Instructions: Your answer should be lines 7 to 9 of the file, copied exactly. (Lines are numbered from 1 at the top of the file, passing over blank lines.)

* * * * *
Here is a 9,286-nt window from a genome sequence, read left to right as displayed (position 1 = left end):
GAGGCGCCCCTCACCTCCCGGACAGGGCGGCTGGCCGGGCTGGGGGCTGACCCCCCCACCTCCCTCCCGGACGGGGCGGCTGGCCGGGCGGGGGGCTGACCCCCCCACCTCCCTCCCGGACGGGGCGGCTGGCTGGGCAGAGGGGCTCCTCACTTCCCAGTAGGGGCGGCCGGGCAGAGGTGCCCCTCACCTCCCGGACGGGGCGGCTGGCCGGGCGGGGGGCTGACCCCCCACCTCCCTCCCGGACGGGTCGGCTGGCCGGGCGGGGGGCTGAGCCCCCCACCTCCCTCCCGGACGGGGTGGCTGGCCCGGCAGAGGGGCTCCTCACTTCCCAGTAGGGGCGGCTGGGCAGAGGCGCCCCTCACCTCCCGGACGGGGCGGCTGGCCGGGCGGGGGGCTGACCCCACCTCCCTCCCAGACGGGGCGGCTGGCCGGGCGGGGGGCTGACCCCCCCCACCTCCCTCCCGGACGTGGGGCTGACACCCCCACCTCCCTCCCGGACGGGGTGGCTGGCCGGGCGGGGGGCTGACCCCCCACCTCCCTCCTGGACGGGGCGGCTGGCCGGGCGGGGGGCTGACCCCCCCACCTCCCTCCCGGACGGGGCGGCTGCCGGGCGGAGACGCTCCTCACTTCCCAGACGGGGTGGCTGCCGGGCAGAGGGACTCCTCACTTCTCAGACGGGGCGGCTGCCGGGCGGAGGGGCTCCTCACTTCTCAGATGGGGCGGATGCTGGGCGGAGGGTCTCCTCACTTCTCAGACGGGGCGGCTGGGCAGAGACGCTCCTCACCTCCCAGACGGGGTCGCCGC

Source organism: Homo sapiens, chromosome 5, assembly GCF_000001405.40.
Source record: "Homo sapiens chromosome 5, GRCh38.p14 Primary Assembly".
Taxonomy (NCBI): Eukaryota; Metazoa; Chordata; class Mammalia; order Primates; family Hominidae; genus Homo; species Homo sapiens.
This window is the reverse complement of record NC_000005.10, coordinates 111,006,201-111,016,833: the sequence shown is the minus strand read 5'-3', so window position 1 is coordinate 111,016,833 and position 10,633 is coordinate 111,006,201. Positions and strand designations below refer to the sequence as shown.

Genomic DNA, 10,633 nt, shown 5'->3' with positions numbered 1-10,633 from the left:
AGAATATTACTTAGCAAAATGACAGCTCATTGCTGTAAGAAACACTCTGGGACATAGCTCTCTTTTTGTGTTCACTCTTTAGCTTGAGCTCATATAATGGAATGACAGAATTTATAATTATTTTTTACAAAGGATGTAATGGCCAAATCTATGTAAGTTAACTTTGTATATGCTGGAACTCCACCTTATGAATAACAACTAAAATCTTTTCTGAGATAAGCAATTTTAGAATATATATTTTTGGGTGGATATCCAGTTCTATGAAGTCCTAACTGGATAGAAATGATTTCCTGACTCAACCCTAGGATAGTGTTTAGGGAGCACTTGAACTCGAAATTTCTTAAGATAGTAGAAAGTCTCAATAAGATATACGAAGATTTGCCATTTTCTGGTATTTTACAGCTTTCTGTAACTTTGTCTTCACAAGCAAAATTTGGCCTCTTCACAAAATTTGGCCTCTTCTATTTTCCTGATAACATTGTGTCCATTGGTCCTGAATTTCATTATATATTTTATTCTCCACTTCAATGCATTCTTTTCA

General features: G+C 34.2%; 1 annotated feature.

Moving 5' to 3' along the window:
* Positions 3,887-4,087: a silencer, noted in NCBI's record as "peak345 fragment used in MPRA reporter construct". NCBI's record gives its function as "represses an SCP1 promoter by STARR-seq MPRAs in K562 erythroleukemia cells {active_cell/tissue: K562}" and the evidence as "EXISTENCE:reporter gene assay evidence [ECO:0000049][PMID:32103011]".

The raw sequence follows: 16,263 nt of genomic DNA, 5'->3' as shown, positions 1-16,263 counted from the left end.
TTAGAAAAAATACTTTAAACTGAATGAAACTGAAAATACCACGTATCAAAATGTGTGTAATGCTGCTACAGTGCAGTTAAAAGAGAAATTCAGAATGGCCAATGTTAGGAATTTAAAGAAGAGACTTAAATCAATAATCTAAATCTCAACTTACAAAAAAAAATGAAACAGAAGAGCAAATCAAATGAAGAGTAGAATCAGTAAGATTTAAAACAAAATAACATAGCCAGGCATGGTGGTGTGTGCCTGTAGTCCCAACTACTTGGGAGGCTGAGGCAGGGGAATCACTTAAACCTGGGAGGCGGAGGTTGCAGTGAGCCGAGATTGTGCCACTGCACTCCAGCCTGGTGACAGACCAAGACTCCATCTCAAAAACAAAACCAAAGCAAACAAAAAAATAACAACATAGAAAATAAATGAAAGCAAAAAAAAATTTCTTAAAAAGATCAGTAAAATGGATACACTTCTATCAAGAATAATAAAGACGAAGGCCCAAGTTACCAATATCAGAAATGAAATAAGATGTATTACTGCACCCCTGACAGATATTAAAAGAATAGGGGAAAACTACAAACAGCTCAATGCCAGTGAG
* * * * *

Genomic DNA, 10,633 nt, shown 5'->3' with positions numbered 1-10,633 from the left:
AGAATATTACTTAGCAAAATGACAGCTCATTGCTGTAAGAAACACTCTGGGACATAGCTCTCTTTTTGTGTTCACTCTTTAGCTTGAGCTCATATAATGGAATGACAGAATTTATAATTATTTTTTACAAAGGATGTAATGGCCAAATCTATGTAAGTTAACTTTGTATATGCTGGAACTCCACCTTATGAATAACAACTAAAATCTTTTCTGAGATAAGCAATTTTAGAATATATATTTTTGGGTGGATATCCAGTTCTATGAAGTCCTAACTGGATAGAAATGATTTCCTGACTCAACCCTAGGATAGTGTTTAGGGAGCACTTGAACTCGAAATTTCTTAAGATAGTAGAAAGTCTCAATAAGATATACGAAGATTTGCCATTTTCTGGTATTTTACAGCTTTCTGTAACTTTGTCTTCACAAGCAAAATTTGGCCTCTTCACAAAATTTGGCCTCTTCTATTTTCCTGATAACATTGTGTCCATTGGTCCTGAATTTCATTATATATTTTATTCTCCACTTCAATGCATTCTTTTCA

General features: G+C 34.2%; 1 annotated feature.